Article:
You know how sometimes, the smell of something can trigger a flood of memories?
(Photo by Francisco Manuel Blanco (O.S.A.) – Flora de Filipinas via Wikipedia)
That’s what happens to me when I smell night-blooming jasmine (aka cestrum nocturnum).
Its musky, sweet fragrance reminds me of summer nights strolling through the quiet streets of Green Turtle Cay, eating ice cream and laughing with my cousins.
When Tom and I moved to Los Angeles a decade ago, I was excited to discover that jasmine was quite common. I soon learned, however, that it’s not the same as the night-blooming jasmine I know.
The jasmine we have in California blooms continuously for a few weeks during the spring. It’s covered in pristine white blooms and gives off a powerful, cloying-to-the-point-of-inducing-headaches fragrance.
By comparison, night-blooming jasmine isn’t much to look at. Most of the time, it’s just a leafy shrub with scrawny, greenish buds. But every so often, on balmy tropical evenings, those buds open and exhale delicate wafts of fragrance.
When we were young, it seemed like night-blooming jasmine was everywhere on the cay. It’s much more difficult to find these days. Fortunately, I ran into a friend last trip who has a plant, and he very graciously agreed to give me a few clippings.
I was beyond excited. For more than a decade, from the moment we began thinking about buying Fish Hooks, Tom and I envisioned having night-blooming jasmine in the yard. Junior Roberts, whose team of gardeners maintains our property, has promised to mind my prized clippings and plant them when they’re suitably rooted.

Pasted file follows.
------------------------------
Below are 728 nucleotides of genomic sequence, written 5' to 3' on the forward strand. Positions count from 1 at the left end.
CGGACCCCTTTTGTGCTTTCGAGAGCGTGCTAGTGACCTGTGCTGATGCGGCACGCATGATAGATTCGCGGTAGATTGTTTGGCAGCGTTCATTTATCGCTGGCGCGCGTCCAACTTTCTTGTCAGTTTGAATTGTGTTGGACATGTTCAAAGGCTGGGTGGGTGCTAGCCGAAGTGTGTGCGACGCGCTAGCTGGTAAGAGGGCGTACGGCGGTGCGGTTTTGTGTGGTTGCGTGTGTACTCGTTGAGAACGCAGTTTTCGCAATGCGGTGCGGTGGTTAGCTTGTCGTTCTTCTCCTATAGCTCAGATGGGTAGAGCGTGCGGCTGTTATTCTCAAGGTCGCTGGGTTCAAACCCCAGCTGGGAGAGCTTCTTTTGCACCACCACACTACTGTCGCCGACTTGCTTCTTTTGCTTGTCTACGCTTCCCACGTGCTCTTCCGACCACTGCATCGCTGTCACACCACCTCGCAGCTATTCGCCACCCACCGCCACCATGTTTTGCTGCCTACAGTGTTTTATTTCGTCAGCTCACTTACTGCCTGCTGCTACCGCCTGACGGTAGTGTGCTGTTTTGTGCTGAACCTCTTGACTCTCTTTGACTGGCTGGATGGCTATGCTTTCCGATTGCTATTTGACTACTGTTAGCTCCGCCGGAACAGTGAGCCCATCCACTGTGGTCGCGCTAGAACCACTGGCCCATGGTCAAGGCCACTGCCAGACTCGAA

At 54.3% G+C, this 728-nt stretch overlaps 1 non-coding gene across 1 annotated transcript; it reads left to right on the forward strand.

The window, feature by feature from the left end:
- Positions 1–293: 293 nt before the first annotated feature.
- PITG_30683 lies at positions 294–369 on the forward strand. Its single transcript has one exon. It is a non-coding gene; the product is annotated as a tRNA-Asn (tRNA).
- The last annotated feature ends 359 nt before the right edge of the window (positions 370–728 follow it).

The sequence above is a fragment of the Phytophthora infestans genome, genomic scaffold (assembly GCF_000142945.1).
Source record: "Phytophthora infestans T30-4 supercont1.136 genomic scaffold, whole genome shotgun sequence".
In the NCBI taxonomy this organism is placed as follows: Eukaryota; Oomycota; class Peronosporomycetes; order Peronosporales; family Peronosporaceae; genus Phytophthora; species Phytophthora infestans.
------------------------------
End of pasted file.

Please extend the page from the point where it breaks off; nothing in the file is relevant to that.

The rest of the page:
Night-blooming jasmine plant (center and right)
Thanks to Junior and his team, the garden at Fish Hooks is coming along nicely. Once nothing more than a rocky pit, our front yard is now carpeted with soft, healthy grass. And our flowering plants and shrubs, coconut palms and young fruit trees are all thriving.
Coconut palms given to us by our late neighbour, Winkie, and a mango tree propagated from a seed by our previous gardener, Charles.
Unfortunately, not much was in bloom while I was most recently on the cay, but fingers crossed, our oleander, hibiscus, bridal bouquet and frangipani will be blossoming when I’m back later in the spring.
And I cannot wait for the first time the fragrance from our own night-blooming jasmine wafts in from the garden!
Also a gift (this one from our kind neighbour, Eileen Hodgkins) our neem plant will also scent the garden when it matures.